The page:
But before we delve into the data handling, it would be a good idea to briefly introduce the main actors in the drama: the imagers (also referred to as the cameras) and the spacecraft's computer.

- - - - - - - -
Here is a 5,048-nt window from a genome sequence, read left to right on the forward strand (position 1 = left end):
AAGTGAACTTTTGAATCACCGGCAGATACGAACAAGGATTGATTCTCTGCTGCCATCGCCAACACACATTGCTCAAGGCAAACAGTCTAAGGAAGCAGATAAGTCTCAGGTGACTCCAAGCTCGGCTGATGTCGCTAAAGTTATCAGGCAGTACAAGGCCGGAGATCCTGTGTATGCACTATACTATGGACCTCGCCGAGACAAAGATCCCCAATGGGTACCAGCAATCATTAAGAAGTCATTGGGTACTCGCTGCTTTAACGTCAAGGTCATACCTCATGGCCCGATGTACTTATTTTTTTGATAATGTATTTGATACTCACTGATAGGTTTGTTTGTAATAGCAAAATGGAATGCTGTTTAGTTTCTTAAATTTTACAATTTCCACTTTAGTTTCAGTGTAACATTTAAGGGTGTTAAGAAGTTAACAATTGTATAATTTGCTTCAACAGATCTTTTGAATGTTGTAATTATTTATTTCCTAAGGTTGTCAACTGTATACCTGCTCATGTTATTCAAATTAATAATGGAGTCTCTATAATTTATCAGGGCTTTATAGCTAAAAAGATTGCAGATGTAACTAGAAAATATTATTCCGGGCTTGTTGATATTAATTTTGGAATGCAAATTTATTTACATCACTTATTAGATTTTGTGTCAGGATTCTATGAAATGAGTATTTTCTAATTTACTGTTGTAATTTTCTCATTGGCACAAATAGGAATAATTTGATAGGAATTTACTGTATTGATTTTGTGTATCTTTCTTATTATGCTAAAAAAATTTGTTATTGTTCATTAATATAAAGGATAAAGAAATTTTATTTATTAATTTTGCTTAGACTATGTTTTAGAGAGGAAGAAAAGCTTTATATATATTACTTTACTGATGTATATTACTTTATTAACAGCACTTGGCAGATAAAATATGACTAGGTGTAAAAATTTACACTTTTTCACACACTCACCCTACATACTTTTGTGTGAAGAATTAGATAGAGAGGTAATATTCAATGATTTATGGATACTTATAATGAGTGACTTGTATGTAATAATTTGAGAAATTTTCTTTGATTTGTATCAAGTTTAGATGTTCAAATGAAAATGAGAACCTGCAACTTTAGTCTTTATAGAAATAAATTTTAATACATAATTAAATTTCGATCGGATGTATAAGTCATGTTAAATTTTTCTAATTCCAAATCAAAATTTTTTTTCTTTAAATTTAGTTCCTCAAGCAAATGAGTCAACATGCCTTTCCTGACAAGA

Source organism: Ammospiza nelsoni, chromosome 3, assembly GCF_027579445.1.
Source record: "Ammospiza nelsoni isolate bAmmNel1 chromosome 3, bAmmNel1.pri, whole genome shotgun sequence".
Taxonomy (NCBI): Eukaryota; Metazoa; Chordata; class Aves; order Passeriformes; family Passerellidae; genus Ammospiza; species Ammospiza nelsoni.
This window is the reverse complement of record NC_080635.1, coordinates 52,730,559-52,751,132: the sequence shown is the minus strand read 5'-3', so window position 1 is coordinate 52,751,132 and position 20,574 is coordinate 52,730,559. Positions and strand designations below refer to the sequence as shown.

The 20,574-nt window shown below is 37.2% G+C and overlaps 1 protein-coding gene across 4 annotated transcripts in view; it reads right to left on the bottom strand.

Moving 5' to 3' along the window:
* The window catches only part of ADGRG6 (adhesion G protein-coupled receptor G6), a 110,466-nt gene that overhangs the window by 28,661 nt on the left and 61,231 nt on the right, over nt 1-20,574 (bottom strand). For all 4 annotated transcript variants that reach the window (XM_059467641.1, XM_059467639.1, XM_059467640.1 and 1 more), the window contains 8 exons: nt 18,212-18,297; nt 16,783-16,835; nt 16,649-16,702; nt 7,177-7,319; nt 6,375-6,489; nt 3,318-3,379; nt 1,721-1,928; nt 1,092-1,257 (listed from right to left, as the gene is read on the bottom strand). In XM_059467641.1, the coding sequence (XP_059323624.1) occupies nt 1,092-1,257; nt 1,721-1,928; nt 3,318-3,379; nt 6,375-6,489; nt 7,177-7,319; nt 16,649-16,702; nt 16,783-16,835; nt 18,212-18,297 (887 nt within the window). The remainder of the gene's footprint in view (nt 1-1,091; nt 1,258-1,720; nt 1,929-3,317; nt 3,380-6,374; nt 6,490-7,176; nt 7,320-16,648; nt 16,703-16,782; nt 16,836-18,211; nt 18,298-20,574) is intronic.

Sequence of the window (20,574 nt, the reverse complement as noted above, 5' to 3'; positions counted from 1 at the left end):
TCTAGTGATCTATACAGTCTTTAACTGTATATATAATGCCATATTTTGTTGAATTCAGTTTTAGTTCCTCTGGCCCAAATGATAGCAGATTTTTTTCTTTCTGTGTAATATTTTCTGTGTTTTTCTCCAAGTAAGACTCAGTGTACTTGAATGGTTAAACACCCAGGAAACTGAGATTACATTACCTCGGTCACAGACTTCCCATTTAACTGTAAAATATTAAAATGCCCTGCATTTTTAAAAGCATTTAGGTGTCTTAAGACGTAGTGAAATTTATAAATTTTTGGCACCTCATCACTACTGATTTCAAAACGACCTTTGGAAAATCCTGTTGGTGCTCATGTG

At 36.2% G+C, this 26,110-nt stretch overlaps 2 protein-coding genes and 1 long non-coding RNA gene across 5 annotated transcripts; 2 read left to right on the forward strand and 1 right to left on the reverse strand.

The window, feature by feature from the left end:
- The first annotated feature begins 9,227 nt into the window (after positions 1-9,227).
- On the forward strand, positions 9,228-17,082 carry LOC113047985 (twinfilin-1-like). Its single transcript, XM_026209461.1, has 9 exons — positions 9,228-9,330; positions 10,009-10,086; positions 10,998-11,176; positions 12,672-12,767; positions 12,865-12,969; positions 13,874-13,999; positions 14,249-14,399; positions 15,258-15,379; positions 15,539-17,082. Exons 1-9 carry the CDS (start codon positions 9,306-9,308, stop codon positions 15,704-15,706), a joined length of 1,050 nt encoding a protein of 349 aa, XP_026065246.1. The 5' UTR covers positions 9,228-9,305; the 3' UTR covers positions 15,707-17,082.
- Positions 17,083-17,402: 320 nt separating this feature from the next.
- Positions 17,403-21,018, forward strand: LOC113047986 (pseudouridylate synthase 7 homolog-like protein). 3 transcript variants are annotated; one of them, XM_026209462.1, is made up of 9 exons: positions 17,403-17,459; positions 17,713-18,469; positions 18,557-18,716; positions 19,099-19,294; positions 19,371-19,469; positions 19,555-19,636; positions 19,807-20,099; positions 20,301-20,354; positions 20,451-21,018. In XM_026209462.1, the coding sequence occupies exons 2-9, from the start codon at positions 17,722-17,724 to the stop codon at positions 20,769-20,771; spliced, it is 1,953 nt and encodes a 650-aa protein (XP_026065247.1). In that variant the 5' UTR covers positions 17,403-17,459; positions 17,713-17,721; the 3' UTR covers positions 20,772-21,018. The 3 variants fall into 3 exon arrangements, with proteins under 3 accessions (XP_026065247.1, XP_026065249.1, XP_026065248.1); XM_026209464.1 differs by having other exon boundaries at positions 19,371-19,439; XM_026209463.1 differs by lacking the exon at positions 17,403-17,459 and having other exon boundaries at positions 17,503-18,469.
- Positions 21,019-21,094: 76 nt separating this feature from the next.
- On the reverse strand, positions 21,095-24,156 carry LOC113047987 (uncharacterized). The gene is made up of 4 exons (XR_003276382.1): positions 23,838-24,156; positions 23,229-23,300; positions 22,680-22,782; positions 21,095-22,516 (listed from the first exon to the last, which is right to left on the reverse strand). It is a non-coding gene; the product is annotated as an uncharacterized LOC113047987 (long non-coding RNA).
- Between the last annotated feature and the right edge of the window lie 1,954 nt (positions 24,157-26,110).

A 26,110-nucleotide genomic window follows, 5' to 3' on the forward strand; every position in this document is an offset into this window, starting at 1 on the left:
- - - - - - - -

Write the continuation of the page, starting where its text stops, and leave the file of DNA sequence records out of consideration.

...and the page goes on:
The primary computer on Phoenix was built around a RAD6000 CPU running at a maximum clock rate of 20 MHz, although it could also be operated at slower clock rates to conserve battery power. No cutting-edge technology here; this was basically a radiation-hardened, first-generation PowerPC with a mix of RAM and flash memory all crammed onto a set of VME circuit boards. After dealing with the landing chores, its primary functions involved handling communications with Earth (uplink and downlink in jargon-speak; see the sidebar UPLINK AND DOWNLINK), monitoring the spacecraft's health, and coordinating the activities of the various science instruments via commands sent up from the ground. It used WindRiver's VxWorks real-time operating system (RTOS) with numerous extensions provided by the spacecraft contractor, Lockheed Martin. All of the flight software was written in C in accordance with a set of specific coding rules.